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Dominican baseball prospects frequently play fast and loose with the rules

The lure of riches in U.S. leads to widespread cheating, including steroid use, fraud and kickbacks. MLB, deeply entwined in nation, is investigating; some team officials have been implicated.

September 22, 2009|Kevin Baxter

SANTO DOMINGO, DOMINICAN REPUBLIC — In the winter of 2007, Major League Baseball was shaken to its core as Congress, armed with the Mitchell Report, examined the single greatest threat to the integrity of the game: steroids.

In the baseball-crazy Dominican Republic, home to one in 10 major league players, that threat collides with a harsh reality, because finding performance-enhancing drugs here is as easy as buying aspirin.

Take a stroll along the leafy Calle Independencia, a block from this capital's bustling seafront highway, and at every intersection there are two or three pharmacies where steroids are sold openly.

At the brightly lighted Farmax, which shares a crowded strip mall with a cafeteria and a camera repair shop, powerful injectable steroids such as testosterone enanthate can be found behind the toothpaste and cough medicine.

A block away at the Carol pharmacy -- open 24/7 with free delivery -- you can buy not only plush toys and school binders, but the young women in white lab coats at the back of the store will sell you Deca-Durabolin, the anabolic steroid taken by former American League most valuable player Jason Giambi.

In the provincial capital of San Cristobal, about 45 minutes west of here, scantily clad women near the checkout stand of a La Sirena supermarket pass out fliers for a dozen products banned under most drug-testing protocols.

One of the drugs highlighted in the Mitchell Report is the steroid Dianabol, which is available virtually everywhere here, over the counter, for 30 cents a tablet.

Drugs are not the only concern for MLB in a country that produces more baseball talent than any foreign nation.

"Baseball in the Dominican Republic is in jeopardy," says Charles Farrell, a former Washington Post journalist and co-founder of the Dominican Republic Sports and Education Academy (DRSEA). "Just from the integrity issue. There's no simple solution."

Plenty of money is at stake, with 29 of the 30 major league teams operating elaborate training academies here, signing prospects for millions of dollars, and pouring an estimated $100 million annually into the crippled economy.

With stakes this high, cheating has become so prevalent there is a phrase for it here. La buena mentira. The good lie.

MLB and the FBI are investigating on three major fronts.

* Drugs. Over the last season and a half, 59% (81 of 137) of the minor league players who tested positive for performance-enhancing drugs were from the Dominican, home to a quarter of all minor leaguers.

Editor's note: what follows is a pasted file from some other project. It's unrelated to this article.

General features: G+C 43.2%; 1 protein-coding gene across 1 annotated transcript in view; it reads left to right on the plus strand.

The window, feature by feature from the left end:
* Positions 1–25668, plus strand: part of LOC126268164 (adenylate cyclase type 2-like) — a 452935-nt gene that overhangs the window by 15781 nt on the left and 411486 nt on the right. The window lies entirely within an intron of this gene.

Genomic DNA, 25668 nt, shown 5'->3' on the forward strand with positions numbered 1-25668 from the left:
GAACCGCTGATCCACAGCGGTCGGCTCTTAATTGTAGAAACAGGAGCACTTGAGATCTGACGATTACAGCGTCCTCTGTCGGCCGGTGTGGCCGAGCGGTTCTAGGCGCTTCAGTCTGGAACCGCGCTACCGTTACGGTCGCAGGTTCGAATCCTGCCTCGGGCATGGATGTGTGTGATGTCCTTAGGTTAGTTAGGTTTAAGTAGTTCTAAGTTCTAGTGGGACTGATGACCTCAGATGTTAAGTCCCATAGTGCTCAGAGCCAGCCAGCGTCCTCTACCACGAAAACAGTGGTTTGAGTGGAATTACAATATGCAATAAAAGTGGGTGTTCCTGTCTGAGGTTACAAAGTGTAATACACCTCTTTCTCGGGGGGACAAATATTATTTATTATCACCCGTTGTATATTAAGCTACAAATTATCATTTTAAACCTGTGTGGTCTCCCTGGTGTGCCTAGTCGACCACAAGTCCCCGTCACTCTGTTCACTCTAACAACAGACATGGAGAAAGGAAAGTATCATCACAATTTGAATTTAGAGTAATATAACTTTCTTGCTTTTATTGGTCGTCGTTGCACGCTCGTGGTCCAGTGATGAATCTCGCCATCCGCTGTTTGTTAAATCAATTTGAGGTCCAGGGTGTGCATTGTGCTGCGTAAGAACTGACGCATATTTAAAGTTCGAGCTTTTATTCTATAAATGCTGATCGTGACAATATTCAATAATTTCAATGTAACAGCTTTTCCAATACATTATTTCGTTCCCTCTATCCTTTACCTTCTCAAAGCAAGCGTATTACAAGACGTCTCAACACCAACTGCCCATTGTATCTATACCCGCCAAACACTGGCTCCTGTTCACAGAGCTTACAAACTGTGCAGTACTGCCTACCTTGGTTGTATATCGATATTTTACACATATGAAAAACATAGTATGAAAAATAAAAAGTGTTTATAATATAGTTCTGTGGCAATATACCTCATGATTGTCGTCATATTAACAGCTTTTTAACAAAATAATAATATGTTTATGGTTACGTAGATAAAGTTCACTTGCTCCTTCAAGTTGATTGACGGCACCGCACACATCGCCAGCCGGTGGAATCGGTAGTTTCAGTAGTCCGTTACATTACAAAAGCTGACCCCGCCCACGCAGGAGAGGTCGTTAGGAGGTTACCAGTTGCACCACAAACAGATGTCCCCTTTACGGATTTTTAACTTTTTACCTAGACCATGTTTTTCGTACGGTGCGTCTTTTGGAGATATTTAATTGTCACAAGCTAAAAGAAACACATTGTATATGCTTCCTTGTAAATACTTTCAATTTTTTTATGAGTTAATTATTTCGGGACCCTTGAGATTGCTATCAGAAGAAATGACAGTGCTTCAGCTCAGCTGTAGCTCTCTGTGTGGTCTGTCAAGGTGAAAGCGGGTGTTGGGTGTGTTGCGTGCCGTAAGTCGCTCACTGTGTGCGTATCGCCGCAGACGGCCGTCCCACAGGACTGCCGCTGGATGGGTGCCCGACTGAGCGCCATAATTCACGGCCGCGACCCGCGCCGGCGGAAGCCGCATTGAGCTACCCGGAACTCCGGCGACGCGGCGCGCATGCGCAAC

* Document fraud. In a bid to pass themselves off as younger, and thus better, prospects use fake birth certificates or other falsified documents even though hundreds of players have already been caught lying about their identity or age -- the Dodgers' Rafael Furcal and the Angels' Ervin Santana among them.

* Skimming and kickbacks. MLB and FBI investigators since 2008 have found that employees from several MLB teams working in the U.S. and Latin America were involved in skimming tens of thousands of dollars from contract bonuses intended for Dominican and Venezuelan players.

Commissioner Bud Selig this last spring formed a committee to look into these abuses, and others, and chose Sandy Alderson, a former MLB executive vice president, to lead it. Dozens of people have been interviewed, from baseball scouts to officials from the Dominican government, the U.S. Embassy and MLB.

"This is not just a Dominican problem," said Alderson, who expects to file preliminary findings as early as next week.

"This is a baseball problem. So this kind of comprehensive review is intended to determine whether there are structural changes that baseball has to make in its own operations down there to ensure some of these issues are more fully addressed."

Why drugs?

Amid crushing poverty, it is no surprise that the lure of easy baseball riches in the U.S. is at the center of many of MLB's problems here and elsewhere in Latin America. Last year, the average signing bonus for a Dominican prospect topped $100,000 in a country where the average annual salary is less than $9,000.

It comes down to a choice. Cheat and get signed to a lucrative contract, lifting your family out of poverty. Don't cheat and take a chance you will have to stay here, cutting sugar cane -- or worse. To many here, taking drugs or other shortcuts is competing, not cheating.

True, MLB forbids performance-enhancing drugs, but enforcing the policy here has been difficult. Until last summer, Dominican labor laws prevented baseball from suspending players in the 33-team Dominican Summer League -- or even notifying clubs when a player in the island-based minor league tested positive.

Dominican President Leonel Fernandez, who grew up a Yankees fan in the New York City neighborhood of Washington Heights, recognizes how important baseball is to his nation and that such abuses spiraling out of control could mean disaster.

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